The SEC also claimed that the activities and sales violated the compliance component of Reg BI which requires firms to establish, maintain, and enforce written policies and procedures reasonably designed to achieve compliance with Reg BI.

Former Richmond, Virginia Oppenheimer & Co. Inc. financial advisor Warren E. Rowe Jr. was barred from the securities industry by FINRA recently after an investigation related to alleged loans taken from customers.

According the the FINRA Letter of Acceptance Waiver and Consent found here, Mr. Rowe refused to provide documents in response to a request of FINRA investigators.  The AWC, signed by Mr. Rowe, imposed a bar on Mr. Rowe’s association with any FINRA member in all capacities.

Mr. Rowe’s FINRA Brokercheck report reveals that he voluntarily resigned from Oppenheimer in May 2020 after an allegation that he took a loan from a client without disclosing it to the firm.  The report also references multiple customer complaints related to alleged loans, as well as complaints related to unauthorized trading, and inappropriate margin use.  Interestingly, a customer complaint regarding a loan made after his separation from Oppenheimer is still listed as “denied” by the firm.

The U.S. Department of Labor has sounded a warning regarding 401(k) plan investments in cryptocurrencies. In Compliance Assistance Release No. 2022-01 (issued March 10, 2022), 401(k) plan fiduciaries are urged to “exercise extreme care before they consider adding a cryptocurrency option to a 401(k) plan’s investment menu for plan participants.” Because of the risks and uncertainties associated with cryptocurrencies, the guidance document raises “serious concerns about the prudence of a fiduciary’s decision to expose a 401(k) plan’s participants to direct invest in cryptocurrencies or other products whose value is tied cryptocurrencies.”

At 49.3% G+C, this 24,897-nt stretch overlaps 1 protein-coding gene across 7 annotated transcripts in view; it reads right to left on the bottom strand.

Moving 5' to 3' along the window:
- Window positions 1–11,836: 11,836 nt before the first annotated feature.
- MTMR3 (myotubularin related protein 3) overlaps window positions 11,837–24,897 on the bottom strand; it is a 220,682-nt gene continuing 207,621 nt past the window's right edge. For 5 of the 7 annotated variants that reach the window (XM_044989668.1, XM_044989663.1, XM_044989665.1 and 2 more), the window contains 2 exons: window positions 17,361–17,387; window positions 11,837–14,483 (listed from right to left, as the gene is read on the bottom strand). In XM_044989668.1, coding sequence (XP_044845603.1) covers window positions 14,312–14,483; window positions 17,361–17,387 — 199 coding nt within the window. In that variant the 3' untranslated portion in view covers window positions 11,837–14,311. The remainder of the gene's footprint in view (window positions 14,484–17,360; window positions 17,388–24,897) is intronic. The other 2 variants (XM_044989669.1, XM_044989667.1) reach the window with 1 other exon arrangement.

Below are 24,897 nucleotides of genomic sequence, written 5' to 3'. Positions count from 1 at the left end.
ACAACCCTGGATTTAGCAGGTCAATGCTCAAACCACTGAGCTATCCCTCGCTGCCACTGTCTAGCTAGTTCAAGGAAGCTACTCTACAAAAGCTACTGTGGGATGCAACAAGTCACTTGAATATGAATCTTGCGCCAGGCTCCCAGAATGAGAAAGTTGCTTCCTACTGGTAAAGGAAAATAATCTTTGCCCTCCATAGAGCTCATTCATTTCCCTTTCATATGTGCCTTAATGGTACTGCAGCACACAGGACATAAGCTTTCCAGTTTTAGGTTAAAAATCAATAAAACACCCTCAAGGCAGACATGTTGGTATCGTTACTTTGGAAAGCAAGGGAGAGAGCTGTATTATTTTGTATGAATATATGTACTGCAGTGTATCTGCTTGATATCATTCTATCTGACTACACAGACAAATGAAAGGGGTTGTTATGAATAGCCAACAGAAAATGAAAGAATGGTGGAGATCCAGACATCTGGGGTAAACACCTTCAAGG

Under federal laws governing retirement plans (commonly known as ERISA), the investment manager of a 401(k) plan is considered a fiduciary, who must act solely in the financial interests of the plan participants.  Courts hold fiduciaries to very high standards of professional care and prudence.  When these standards are breached, the asset manager can be held personally liable for the losses resulting from the breach. For 401(k) plans, the fiduciary is obligated to evaluate independently which investments are suitable to include in the investment options from which plan participants may choose.  Offering imprudent investment options to participants is considered a breach of duty.

The Department of Labor identified several areas of concern that make cryptocurrencies and cryptocurrency-tied products exceptionally risky investments for 401(k) participants.

Greco & Greco represented a retired Northern Virginia couple in a NASD arbitration seeking the recovery of savings lost by their stockbroker which they had intended to use to buy a new house. The broker had invested all of their life savings and house sale proceeds in the stock market through the use of a money manager. The arbitration panel awarded the couple $195,000 in damages (an amount higher than their out-of-pocket losses), $65,000 in attorneys’ fees, and interest from July, 2003. Read the NASD award.

Greco & Greco’s client was awarded her entire investment ($100,000) plus interest and 1/3 attorney’s fees by a Washington, D.C. FINRA arbitration panel. The award was entered jointly against the brokerage firm, despite its claims that it was unaware of its representative’s sale of the non-approved security, and its claim that a release barred the recovery. Read the FINRA award.

An NASD arbitration panel in Richmond recently awarded a disabled Charlottesville, Virginia woman represented by Greco & Greco all of her losses in her investment account ($60,530) plus interest. Her brokerage firm had unsuitably invested her account aggressively in growth stocks despite the woman’s need for income from the account for living expenses for the rest of her life. Read the NASD award.